More like the wise men

“(9) When they heard the king, they departed; and behold, the star which they had seen in the East went before them, till it came and stood over where the young Child was. (10) When they saw the star, they rejoiced with exceedingly great joy. (11) And when they had come into the house, they saw the young Child with Mary His mother, and fell down and worshiped Him. And when they had opened their treasures, they presented gifts to Him: gold, frankincense, and myrrh. (12) Then, being divinely warned in a dream that they should not return to Herod, they departed for their own country another way.” (Matthew 2:9-12)
                I have grown up watching the short cartoon versions of this, as well as one or two Claymation’s of how this event might have occurred. It is always depicted as a very solemn event with the three wise men being purely, wholeheartedly devoted to the task of finding baby Jesus to give him these gifts. As I read this passage as an adult I wonder what it was really like for these three men. First off to be considered a “wise” man back then one of the first things you needed to be was older. These were not young men in their teens or twenties. These three men were older men and they had to walk a very long way to reach the manger where Jesus was. The Bible does not indicate how far away “east” is, but I can guarantee you it was more than a few days walk. It probably took them months to complete the journey to Bethlehem. I am trying to keep that in mind as I visualize these three older men trekking along the hot desert sands.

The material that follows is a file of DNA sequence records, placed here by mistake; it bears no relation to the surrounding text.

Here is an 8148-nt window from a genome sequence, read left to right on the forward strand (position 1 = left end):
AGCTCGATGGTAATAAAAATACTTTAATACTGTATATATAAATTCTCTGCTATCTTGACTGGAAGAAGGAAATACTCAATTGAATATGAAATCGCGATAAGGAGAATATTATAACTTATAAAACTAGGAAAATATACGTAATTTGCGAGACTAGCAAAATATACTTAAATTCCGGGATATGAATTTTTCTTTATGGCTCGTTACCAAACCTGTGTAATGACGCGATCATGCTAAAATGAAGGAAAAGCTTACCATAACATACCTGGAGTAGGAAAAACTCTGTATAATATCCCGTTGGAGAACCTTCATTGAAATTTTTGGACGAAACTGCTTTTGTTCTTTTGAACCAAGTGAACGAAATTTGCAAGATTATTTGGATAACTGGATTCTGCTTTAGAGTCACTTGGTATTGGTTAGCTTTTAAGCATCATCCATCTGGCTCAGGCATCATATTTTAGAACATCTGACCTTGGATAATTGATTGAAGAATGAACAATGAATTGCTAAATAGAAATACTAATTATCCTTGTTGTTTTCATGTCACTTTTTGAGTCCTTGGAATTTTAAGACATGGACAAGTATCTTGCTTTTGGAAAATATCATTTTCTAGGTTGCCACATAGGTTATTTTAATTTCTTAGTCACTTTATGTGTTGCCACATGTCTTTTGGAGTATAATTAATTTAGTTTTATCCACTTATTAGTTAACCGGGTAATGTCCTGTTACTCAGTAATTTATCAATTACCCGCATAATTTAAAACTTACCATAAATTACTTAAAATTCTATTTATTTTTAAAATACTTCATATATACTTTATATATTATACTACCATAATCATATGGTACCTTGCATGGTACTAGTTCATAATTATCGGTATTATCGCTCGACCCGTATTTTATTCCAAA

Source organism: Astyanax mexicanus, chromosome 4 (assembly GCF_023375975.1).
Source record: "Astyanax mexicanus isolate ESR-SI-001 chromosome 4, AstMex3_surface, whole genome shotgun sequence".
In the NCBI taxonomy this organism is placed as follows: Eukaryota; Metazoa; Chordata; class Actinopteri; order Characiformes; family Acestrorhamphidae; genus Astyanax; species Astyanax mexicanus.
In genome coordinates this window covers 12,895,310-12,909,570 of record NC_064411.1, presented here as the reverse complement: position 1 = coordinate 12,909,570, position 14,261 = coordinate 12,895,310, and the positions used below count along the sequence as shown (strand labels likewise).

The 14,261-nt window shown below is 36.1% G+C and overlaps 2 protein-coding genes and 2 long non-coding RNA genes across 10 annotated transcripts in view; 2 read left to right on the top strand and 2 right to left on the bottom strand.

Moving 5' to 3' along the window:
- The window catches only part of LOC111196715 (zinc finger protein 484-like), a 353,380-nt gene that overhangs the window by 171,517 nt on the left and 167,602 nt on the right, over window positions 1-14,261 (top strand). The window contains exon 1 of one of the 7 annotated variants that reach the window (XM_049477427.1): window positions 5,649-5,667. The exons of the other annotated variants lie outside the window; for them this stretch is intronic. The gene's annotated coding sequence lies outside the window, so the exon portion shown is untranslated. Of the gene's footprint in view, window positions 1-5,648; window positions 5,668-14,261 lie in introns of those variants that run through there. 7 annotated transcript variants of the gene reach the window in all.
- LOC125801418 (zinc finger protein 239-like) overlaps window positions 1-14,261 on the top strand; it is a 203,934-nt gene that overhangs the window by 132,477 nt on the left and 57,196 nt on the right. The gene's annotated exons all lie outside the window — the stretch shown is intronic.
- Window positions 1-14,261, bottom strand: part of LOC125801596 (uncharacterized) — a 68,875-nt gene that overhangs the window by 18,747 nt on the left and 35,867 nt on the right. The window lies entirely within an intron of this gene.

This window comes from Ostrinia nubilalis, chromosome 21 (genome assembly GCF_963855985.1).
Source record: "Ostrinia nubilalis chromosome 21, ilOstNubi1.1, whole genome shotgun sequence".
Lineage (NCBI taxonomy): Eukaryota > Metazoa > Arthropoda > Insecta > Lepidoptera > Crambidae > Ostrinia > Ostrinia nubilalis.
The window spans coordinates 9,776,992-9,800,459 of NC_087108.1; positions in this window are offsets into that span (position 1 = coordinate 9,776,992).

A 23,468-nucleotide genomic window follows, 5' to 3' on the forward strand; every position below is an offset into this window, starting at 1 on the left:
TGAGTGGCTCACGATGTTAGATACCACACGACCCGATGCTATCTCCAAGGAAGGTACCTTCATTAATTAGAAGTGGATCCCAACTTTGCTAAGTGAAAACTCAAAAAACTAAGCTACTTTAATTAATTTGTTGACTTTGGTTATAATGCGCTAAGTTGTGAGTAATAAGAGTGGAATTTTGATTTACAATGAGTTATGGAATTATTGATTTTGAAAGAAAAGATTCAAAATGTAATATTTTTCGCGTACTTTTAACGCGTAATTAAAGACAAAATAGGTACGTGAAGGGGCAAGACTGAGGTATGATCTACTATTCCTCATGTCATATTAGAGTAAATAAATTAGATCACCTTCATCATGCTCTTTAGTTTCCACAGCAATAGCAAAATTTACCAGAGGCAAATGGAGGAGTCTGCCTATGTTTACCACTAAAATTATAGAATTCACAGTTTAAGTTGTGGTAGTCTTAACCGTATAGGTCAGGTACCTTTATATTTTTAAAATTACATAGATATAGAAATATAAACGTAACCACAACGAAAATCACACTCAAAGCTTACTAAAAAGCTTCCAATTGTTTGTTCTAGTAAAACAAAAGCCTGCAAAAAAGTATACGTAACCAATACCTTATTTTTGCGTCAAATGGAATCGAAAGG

So in my head I am picturing these three wise men spot this star in the heavens. They somehow interpret this to mean the Messiah, the King of the Jews, has been born. Their first thought is to go pay the King of the Jews homage. They want to be a part of this enormous event going on in Judea. I imagine them making the arrangements to go. I am sure they might have even been excited at this final arrival of prophecy. I can imagine this hum of anticipation is carried with them as they make their way on camel and foot through the desert. I mean, heck, I get excited when a movie I want to see comes out. The five minute car ride to the theater is giddy for me and we all talk about how awesome we hope this movie will be. And that’s just for a movie. These three men were devoting months to uncomfortable and possible dangerous travel to meet baby Jesus. They had to be excited. There had to be this giddy rush of anticipation that grew on them every day for months. This is a huge amount of build up that would drive me crazy.
                I can imagine them one day out from Judea. There they all are, sitting around a camp fire, talking about what they will find the next day. I wonder if they talked about the various celebrations that were going on. I wouldn’t be surprised if they thought of magnificent feasts being held as they dined on bare minimums of caravan food life. Did they try to guess how big of a crowd would be gathered? Did they wonder how long they would have to wait in line to see baby Jesus? I wonder if any of them pondered on how good it was to be a Jew that day as they celebrated the birth of their King, their Messiah. Or did they wonder how strange it was to not meet any other travelers along this road coming to do the very same thing they were there to do? Did doubt nibble at all in their hearts, or did any of them explain it away by saying the gathering people must have taken another road? I wonder, as they went to bed that night, if these types of questions stole away some of the giddy anticipation the three wise men had when they first started out.